I go through this every year. At some point, hopefully, I’ll learn to trust the numbers and relax. Thus far this year, we’ve been burning firewood from last year. That means we heated October and November without touching this year’s wood. The other day we exhausted that supply, and I loaded up the wood crib from the new wood for this year.

This will be our fourth winter here. We have learned from experience that we burn just over three cords of wood in a heating season. Behind the house, in two big stacks, is the pre-measured wood, stacked neatly, ready for this season. There’s a certain confidence, looking out the window to see those two big piles of split wood–each of these piles is four feet wide, twelve feet long and four to five feet high. It’s a generous three cords.

The wood crib, our storage area just outside the back door, holds between a third and a half cord. And that’s a good thing. But it means I’ve just pulled a significant chunk of firewood from the winter’s stores. It’s a big bite, and it shows. (Though we’ve only just moved it to a more convenient location…it’s not like I ate it or anything.) Of course, I panic. Will we have enough?

You know, some of the forecasters are predicting a particularly cold winter. (Though so far, they’ve been wildly off the mark.) And, this year, a percentage of that wood is beech, instead of ash. Ash is denser and has significantly more heating heft than beech. I look at that woodpile and wonder if there’s enough.

I do it every year.

It doesn’t even seem to help that we have already cut and brought in most of the wood needed for the following year. Because, poaching on next year’s wood would be robbing Peter to pay Paul, wouldn’t it?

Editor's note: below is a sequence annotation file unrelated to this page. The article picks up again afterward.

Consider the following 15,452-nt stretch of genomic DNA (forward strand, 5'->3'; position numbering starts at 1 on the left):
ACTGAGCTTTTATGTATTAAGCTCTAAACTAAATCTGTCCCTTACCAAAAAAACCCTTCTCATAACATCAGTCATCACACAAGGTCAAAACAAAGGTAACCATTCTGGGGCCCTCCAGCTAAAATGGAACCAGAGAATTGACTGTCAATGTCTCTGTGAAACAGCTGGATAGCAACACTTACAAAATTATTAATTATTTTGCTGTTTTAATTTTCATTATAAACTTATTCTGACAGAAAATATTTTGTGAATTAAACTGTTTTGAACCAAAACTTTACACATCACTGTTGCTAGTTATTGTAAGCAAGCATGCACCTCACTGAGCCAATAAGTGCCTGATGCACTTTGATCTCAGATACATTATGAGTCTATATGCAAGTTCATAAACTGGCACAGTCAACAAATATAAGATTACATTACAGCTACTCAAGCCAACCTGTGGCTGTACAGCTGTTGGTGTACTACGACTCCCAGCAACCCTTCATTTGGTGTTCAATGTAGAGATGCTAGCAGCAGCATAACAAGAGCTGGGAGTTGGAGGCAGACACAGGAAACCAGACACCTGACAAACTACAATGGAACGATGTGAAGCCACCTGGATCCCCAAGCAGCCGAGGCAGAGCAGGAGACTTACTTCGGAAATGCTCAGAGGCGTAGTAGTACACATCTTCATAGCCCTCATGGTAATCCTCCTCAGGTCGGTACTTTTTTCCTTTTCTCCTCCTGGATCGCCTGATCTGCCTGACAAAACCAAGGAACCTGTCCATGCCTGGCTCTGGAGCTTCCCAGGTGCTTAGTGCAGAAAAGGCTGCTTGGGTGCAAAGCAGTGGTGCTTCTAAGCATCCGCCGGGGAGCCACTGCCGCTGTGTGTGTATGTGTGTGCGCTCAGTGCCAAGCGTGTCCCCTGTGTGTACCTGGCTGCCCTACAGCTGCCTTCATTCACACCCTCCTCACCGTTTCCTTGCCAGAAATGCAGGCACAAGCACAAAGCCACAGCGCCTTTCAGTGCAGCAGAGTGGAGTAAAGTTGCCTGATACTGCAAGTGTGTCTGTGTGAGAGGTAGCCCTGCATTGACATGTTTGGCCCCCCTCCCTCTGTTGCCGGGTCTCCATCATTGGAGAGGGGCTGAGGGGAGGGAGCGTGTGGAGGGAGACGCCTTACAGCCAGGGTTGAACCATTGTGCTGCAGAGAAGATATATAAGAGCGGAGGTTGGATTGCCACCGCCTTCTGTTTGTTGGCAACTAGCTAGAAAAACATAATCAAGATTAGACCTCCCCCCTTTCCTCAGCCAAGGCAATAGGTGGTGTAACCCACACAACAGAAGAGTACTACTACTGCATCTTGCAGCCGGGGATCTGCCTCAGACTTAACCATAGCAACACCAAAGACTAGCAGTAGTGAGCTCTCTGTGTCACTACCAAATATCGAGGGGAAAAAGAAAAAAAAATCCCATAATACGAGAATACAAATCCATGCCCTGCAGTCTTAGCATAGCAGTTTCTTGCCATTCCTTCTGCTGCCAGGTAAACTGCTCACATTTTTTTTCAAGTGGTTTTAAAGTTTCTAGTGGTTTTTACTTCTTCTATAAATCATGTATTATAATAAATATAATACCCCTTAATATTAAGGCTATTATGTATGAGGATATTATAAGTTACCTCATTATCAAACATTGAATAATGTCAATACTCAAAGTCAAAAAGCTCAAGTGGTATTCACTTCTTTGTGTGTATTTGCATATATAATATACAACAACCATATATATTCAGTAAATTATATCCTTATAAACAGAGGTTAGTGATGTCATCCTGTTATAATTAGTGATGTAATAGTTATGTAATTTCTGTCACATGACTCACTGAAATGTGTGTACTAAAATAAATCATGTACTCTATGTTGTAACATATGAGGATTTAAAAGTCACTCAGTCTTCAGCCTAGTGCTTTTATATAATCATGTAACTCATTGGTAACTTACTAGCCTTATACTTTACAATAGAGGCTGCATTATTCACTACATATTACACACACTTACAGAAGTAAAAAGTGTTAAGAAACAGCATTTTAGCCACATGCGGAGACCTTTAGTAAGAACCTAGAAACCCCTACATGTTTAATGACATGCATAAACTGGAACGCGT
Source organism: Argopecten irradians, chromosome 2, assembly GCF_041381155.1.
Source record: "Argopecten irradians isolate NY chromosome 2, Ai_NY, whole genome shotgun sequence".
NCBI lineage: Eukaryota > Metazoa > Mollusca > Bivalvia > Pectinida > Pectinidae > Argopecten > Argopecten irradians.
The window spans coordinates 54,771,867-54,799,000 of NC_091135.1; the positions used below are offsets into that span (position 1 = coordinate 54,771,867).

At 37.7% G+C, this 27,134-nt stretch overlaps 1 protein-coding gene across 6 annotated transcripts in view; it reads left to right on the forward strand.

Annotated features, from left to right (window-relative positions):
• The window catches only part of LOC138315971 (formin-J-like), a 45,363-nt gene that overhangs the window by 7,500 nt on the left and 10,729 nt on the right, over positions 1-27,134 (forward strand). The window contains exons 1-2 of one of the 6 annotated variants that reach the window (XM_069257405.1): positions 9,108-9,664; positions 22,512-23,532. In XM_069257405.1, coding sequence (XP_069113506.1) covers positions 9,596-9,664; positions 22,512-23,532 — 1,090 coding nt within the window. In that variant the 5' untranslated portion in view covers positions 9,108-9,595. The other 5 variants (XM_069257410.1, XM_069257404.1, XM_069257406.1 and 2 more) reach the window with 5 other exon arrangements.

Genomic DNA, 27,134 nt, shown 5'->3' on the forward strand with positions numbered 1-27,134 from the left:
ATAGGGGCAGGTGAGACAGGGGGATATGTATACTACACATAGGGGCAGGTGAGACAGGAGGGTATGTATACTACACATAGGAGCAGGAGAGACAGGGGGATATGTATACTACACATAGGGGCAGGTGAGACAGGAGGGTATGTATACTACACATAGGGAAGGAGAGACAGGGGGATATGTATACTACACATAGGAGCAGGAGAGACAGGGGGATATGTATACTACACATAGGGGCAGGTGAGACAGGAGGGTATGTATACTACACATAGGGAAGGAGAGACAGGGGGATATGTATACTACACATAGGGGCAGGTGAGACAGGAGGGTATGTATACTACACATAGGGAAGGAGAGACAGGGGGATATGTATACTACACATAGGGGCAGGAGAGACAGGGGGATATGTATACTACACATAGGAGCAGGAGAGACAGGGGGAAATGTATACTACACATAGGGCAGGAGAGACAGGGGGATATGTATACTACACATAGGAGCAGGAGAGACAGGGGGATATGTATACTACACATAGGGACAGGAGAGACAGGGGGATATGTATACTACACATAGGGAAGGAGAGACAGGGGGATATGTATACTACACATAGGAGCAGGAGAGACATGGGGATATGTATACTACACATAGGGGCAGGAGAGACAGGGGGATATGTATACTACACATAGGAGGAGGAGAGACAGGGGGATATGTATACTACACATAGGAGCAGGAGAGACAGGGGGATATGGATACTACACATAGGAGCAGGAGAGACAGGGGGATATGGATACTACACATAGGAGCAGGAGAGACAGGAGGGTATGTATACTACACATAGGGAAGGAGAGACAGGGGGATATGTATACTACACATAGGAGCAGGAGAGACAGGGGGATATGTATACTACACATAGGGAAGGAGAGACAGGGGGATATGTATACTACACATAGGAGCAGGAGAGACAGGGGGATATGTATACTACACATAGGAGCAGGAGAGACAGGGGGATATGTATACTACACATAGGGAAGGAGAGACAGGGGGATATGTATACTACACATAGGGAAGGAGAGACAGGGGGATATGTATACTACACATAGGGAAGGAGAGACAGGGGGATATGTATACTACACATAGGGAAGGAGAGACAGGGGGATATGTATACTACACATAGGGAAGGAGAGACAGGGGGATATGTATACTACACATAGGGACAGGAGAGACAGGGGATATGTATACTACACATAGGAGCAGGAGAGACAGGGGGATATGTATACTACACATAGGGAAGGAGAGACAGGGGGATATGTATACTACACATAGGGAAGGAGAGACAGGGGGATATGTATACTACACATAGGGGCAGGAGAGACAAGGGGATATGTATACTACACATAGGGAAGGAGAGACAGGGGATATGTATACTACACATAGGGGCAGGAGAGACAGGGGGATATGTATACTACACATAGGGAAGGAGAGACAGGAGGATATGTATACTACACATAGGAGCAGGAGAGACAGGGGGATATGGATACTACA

I seem to have invented a whole new category of seasonal anxiety. The woods from which we harvest is directly behind us. It’s unlikely that, in any given year, we’d be able to exhaust the supply. When I purchased the property, some 30 years ago, I specifically selected it, in part, because the hardwoods section was big enough for our needs, without ever cutting a live tree. For this year, we can continue to bring in more wood, until the snow is too deep for the Kubota. Beyond that, we have an ice-fishing sled with which we could continue to haul in more if needed (and it’s all downhill). But that’s not really the issue. Needless anxiety is the issue.

The weather has turned colder, and we have our first real snow that “sticks.” To work through my needless anxiety, I asked Rick for his outdoor priorities with what’s left of the outdoor work season. Without hesitation he answered that there’s a couple more trees that have fallen and he’d like to cut them and bring them in.

I guess it’s contagious. Sigh. We do enjoy harvesting firewood–so it’s not a problem. At some point, we’ll be able to relax, knowing that there’s enough. We should be there, now. We won’t run out.

Maybe fraught elections aren’t enough. Pandemics aren’t enough. We’re humans and we find reasons to worry.